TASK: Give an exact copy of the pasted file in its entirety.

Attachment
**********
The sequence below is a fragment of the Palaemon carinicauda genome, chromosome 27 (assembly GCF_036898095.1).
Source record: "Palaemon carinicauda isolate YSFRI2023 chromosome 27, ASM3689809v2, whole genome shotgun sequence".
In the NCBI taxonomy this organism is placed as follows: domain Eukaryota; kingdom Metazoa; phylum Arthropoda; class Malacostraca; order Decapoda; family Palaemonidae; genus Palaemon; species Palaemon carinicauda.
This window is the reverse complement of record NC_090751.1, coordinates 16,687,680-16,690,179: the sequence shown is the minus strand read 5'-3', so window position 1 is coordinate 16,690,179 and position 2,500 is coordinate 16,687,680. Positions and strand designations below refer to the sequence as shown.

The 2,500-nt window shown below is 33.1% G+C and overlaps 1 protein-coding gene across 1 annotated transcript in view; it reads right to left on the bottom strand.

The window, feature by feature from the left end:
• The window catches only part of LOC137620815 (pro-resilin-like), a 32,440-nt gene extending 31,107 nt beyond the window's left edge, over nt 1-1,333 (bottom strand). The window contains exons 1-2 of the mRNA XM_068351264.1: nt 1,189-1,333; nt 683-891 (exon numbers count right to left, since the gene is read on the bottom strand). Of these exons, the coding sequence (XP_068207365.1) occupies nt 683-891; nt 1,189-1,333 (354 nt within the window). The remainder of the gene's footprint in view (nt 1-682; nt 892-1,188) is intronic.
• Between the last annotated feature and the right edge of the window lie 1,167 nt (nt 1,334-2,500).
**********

The sequence below is a fragment of the Palaemon carinicauda genome, chromosome 27 (assembly GCF_036898095.1).
Source record: "Palaemon carinicauda isolate YSFRI2023 chromosome 27, ASM3689809v2, whole genome shotgun sequence".
In the NCBI taxonomy this organism is placed as follows: domain Eukaryota; kingdom Metazoa; phylum Arthropoda; class Malacostraca; order Decapoda; family Palaemonidae; genus Palaemon; species Palaemon carinicauda.
This window is the reverse complement of record NC_090751.1, coordinates 16,687,680-16,690,179: the sequence shown is the minus strand read 5'-3', so window position 1 is coordinate 16,690,179 and position 2,500 is coordinate 16,687,680. Positions and strand designations below refer to the sequence as shown.

The 2,500-nt window shown below is 33.1% G+C and overlaps 1 protein-coding gene across 1 annotated transcript in view; it reads right to left on the bottom strand.

The window, feature by feature from the left end:
• The window catches only part of LOC137620815 (pro-resilin-like), a 32,440-nt gene extending 31,107 nt beyond the window's left edge, over nt 1-1,333 (bottom strand). The window contains exons 1-2 of the mRNA XM_068351264.1: nt 1,189-1,333; nt 683-891 (exon numbers count right to left, since the gene is read on the bottom strand). Of these exons, the coding sequence (XP_068207365.1) occupies nt 683-891; nt 1,189-1,333 (354 nt within the window). The remainder of the gene's footprint in view (nt 1-682; nt 892-1,188) is intronic.
• Between the last annotated feature and the right edge of the window lie 1,167 nt (nt 1,334-2,500).